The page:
Anthroslug said...

Point taken. I think I would be inclined to agree if the minister had been forced on the family, or if he had mis-represented what he intended to speak about at the funeral. However, they knowingly chose a Baptist minister to perform the ceremony, which I think changes things, as he did what Baptist ministers are known for doing - delivering hellfire and brimstone sermons. That's quite different from intentionally screwing the family over.

There's also a difference of degree. Don't misunderstand me, I absolutely feel for the family on this one and am sympathetic to them, and they chose the minister because of a lack of clear thinking at a time of grief. I also think that the minister's beliefs are abhorrent, the notion fo Hell makes the Judeo-Christian god into a villian by any reasonable standard. I would have been angry had I been a family member. But delivering an inappropriate speech is still quite a distance from comitting murder, the difference may be one of degree rather than type, but it is a diffrence nonetheless.

Anthroslug said...
This comment has been removed by the author.
Anthroslug said...

As I think about it, there is another difference. The minister appears to have been acting out of concern for the family, while the murderer in your example would have been acting without concern for, or even with contempt for, his vicitms.

We could, fo course, come up with examples where someone would commit a reprehensible act with concern for those affected, and then we would have to argue about whether the actor was evil or merely his acts. This is, I think, a messy area where our language (good/evil) tends to be difficult.

I wish we had a better vocabulary for this sort of thing.

JakeR said...

Like you, I don't think the minister was a terrible person but terribly inappropriate. As the saw has it, "A gentleman never unintentionally gives offense."

Anthroslug said...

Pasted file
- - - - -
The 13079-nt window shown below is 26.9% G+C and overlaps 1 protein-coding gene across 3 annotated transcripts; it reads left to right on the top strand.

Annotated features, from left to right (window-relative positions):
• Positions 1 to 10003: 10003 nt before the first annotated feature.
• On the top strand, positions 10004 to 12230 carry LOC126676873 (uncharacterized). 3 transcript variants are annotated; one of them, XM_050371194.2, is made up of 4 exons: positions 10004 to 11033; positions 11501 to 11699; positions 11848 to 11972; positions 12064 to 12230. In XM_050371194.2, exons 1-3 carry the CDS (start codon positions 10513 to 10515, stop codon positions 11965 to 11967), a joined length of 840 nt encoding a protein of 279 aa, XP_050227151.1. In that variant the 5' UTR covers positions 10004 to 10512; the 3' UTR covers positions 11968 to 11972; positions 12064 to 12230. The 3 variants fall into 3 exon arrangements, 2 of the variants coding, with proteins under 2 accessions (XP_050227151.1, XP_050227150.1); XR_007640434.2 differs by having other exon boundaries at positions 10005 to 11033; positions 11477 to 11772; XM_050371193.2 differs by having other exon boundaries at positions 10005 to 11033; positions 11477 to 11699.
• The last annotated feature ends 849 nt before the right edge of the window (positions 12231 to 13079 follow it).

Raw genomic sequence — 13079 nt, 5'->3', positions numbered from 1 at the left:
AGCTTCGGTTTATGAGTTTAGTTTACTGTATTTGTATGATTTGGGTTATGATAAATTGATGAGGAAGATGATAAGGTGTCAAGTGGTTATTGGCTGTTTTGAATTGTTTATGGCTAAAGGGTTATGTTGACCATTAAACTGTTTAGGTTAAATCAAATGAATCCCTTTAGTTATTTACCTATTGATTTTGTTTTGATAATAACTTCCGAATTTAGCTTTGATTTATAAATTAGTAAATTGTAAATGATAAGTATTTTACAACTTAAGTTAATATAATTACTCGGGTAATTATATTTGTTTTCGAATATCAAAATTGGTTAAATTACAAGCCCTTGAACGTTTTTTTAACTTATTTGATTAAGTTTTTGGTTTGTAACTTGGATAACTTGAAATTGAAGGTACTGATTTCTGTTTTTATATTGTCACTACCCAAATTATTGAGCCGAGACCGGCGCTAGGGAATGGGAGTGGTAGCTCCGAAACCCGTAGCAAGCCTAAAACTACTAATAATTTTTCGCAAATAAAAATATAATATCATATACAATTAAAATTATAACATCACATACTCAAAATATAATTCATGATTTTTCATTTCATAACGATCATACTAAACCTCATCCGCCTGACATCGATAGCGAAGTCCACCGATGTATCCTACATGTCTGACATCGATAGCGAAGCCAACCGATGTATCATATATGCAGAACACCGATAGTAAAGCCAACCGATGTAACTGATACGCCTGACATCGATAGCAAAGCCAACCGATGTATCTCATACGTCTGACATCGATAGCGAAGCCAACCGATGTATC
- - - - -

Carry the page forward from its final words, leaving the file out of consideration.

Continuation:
The more that I think about this, the more complex it seems to get. I think that Jeff makes a good point that the minister seemed to know that his sermon would not be well received and would not do what a speech at such a time is supposed to do: comfort the grieving. What's more, he clearly did harm, whether or not it was his intention. So, that's bad.

On the other hand, he does appear ot have been acting otu of concern for the family, so his impulses were motivated by altruism. So, that's good.

At the same time, it could be argued that there may have been an element of self-protection involved - he wanted to "stand up" for his beliefs by lecturing to atheists as a way of reinforcing the beliefs. But that's purely speculation on my part. If true, it's bad, if not, then it's me talking out of my ass.

The minister's beliefs seem to me to be rather horrible. So, does holding those beliefs make him horrible? Does it simply make him a victim of indoctrination? Does it make him simply confused? I don't know.

At any rate, this seems ot me to fall into a weird grey area. I think that, based on what can be gleaned from the radio show, it seems like he is, at his core, an altruistic person. However, that core is surrounded by a set of beliefs that cause his altruistic impulses to turn into harmful action.

So, is he a good or a bad person?